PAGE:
As a counter movement to the inflexible academy structure that prevailed at the end of the 19th century, Grand Duke Ernst Ludwig of Hessen founded the Darmstadt Artists Colony in 1899. While visiting England, Ernst Ludwig became acquainted with the modern art of the arts & crafts movement. This gave him the idea that the settlement and promotion of artists and modern handicrafts could also give rise to an economic upswing. He summoned seven artists and offered them the former grand ducal park on Mathildenhöhe for the establishment of an artists’ colony. Peter Behrens, Rudolph Bosselt, Paul Bürck, Hans Christiansen, Ludwig Habich, Patriz Huber and above all Joseph Maria Olbrich, who, when summoned to Darmstadt, was already a member of the Vienna »Sezession«. It was Olbrich too who designed the symbol of the »Colony«, the so-called »Hochzeitsturm« (Marriage Tower) donated to commemorate the Grand Duke’s wedding. Olbrich was also entrusted with overall responsibility for the buildings on Mathildenhöhe: constructed according to his plans were seven villas and an exhibition building for changing presentations. Peter Behrens designed the eighth villa. The artists undertook both the planning as well as the complete interior fitting of the buildings, in which all forms of artistic expression were to be represented: architecture, sculpture, handicrafts, design and painting. The artists’ buildings, which were erected within 18 months on Mathildenhöhe, were rightly described as overall work of art. Their architecture and design was seen as unusual and spectacular by visitors of the time. Everything through to lamps, book covers and cutlery were designed in art nouveau style. Entitled »A Document of German Art«, the first exhibition at Mathildenhöhe proved to be an economic disaster. But each of the expositions in the years 1904, 1908 and 1914 enhanced the reputation of Mathildenhöhe and established Darmstadt as a centre of European art nouveau. The publisher Alexander Koch, who, with his publications »German Wallpaper Journal«, »Interior Decoration« and above all the magazine »German Art and Decoration«, exerted considerable influence on contemporary tastes, organized further exhibitions for the »Colony«. Internally, however, the progress of the Künstlerkolonie was anything but smooth. Between 1902 and 1903 five of the originally appointed artists left the »Colony« due to rivalry and escalating indignation at the special position of Olbrich. Ernst Ludwig appointed successors with the result that in the years up to 1914 not only were 23 art nouveau artists working in Darmstadt, but he also founded various manufactories that produced the designs of the artists. The outbreak of Wold War I marked the premature end of the fourth and final exhibition of the Künstlerkolonie, which was disbanded in 1914.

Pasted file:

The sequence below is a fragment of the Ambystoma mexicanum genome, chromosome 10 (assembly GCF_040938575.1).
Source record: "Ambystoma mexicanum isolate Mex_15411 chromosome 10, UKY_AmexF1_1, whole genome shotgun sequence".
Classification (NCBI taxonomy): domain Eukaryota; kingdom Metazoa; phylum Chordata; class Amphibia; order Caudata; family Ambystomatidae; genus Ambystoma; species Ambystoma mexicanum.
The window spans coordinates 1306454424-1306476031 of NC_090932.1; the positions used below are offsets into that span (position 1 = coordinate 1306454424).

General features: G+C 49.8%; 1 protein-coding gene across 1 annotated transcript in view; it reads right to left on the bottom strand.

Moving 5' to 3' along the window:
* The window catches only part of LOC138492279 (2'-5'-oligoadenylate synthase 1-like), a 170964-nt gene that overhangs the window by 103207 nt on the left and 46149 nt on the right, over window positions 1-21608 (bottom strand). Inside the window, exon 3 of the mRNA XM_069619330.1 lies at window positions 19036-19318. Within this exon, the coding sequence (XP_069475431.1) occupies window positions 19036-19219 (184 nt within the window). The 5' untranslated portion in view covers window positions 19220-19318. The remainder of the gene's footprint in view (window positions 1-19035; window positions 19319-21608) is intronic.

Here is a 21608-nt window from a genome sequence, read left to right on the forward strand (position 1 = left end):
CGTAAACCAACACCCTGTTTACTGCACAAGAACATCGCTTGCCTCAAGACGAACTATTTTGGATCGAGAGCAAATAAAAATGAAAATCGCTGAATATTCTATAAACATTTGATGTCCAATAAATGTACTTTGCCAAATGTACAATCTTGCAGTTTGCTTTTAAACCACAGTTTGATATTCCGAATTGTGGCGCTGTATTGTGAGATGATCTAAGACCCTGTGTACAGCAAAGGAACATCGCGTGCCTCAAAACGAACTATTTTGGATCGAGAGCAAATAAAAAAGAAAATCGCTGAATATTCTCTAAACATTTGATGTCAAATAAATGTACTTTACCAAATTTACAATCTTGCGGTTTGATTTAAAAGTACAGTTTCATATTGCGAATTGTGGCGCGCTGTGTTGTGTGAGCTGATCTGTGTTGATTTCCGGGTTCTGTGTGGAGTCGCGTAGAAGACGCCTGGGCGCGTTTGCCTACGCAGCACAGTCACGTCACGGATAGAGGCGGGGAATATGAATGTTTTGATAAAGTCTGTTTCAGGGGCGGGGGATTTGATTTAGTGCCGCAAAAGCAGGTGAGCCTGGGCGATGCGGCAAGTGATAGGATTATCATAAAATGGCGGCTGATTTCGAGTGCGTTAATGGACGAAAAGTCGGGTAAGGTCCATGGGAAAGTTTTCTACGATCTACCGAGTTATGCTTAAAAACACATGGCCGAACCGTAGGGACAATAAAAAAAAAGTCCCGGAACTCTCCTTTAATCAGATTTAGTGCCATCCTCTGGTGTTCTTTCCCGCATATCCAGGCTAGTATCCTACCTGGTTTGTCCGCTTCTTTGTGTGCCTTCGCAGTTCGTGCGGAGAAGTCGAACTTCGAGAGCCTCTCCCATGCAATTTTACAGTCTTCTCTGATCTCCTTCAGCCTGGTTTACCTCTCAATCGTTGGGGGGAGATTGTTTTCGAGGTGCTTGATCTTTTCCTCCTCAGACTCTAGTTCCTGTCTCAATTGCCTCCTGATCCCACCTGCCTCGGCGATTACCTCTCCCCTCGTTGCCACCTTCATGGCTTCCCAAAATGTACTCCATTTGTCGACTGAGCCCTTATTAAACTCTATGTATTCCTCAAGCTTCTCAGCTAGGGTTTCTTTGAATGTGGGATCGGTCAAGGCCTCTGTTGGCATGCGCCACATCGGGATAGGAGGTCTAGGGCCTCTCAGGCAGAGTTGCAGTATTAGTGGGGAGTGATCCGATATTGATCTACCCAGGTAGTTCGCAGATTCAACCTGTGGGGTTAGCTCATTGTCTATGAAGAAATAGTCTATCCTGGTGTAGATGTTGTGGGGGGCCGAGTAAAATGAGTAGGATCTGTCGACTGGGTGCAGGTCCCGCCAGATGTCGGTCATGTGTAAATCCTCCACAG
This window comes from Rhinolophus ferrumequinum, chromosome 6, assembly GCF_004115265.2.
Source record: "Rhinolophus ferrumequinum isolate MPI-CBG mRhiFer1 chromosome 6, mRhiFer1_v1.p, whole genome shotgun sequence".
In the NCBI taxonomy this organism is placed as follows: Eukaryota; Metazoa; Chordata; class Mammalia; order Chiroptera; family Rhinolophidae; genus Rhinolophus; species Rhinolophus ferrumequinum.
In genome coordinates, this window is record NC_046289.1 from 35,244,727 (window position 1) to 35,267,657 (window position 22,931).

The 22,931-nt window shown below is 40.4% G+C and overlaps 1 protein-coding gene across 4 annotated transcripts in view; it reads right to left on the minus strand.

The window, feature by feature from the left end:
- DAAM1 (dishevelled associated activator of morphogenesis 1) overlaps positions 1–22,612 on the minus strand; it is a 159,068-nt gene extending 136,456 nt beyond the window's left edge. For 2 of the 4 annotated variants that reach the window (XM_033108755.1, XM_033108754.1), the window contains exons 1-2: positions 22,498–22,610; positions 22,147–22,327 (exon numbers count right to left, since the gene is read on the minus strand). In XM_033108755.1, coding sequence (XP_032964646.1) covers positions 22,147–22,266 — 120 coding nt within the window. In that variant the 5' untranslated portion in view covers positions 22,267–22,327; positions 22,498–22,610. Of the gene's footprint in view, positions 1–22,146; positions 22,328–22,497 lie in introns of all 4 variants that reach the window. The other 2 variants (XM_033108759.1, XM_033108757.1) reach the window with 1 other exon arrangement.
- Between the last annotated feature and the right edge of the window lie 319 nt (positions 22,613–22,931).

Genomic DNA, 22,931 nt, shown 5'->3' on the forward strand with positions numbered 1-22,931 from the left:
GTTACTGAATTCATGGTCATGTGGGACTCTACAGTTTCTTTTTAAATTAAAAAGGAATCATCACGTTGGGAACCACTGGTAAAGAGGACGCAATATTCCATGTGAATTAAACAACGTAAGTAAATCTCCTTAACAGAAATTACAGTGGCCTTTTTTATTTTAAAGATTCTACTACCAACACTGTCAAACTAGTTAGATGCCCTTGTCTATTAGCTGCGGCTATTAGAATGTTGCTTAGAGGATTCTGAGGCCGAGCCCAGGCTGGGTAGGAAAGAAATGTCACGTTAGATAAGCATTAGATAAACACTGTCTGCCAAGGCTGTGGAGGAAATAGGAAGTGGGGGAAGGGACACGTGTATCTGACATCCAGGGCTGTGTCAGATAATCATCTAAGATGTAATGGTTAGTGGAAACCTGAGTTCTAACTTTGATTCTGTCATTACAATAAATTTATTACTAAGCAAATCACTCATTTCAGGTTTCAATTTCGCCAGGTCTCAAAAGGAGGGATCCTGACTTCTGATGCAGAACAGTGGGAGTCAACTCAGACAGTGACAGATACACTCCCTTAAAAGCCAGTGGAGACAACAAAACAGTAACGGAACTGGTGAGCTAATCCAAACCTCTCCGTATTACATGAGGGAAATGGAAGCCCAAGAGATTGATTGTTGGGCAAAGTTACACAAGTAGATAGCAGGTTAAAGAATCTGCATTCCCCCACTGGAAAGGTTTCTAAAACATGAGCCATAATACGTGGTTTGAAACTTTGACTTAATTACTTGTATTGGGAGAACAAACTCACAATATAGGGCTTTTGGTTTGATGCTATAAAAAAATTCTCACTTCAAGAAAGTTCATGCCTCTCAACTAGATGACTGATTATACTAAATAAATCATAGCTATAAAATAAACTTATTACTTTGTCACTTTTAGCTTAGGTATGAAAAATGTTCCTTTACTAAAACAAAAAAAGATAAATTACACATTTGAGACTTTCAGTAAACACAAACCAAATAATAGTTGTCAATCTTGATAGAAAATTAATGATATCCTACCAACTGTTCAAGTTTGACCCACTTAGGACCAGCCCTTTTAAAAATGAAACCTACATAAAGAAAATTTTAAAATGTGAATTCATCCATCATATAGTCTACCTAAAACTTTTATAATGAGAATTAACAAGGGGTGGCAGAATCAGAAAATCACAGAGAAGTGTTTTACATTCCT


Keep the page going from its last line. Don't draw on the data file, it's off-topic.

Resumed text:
Since 1990 the Ernst-Ludwig-Haus, the large main building on Mathildenhöhe, has housed the Museum Künstlerkolonie, which traces the history of the Darmstädter Künstlerkolonie by virtue of numerous exhibits.